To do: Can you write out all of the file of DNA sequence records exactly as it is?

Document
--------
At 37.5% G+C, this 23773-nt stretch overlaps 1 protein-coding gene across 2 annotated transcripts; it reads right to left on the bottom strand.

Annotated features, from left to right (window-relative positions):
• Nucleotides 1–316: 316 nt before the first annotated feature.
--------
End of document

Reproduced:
At 37.5% G+C, this 23773-nt stretch overlaps 1 protein-coding gene across 2 annotated transcripts; it reads right to left on the bottom strand.

Annotated features, from left to right (window-relative positions):
• Nucleotides 1–316: 316 nt before the first annotated feature.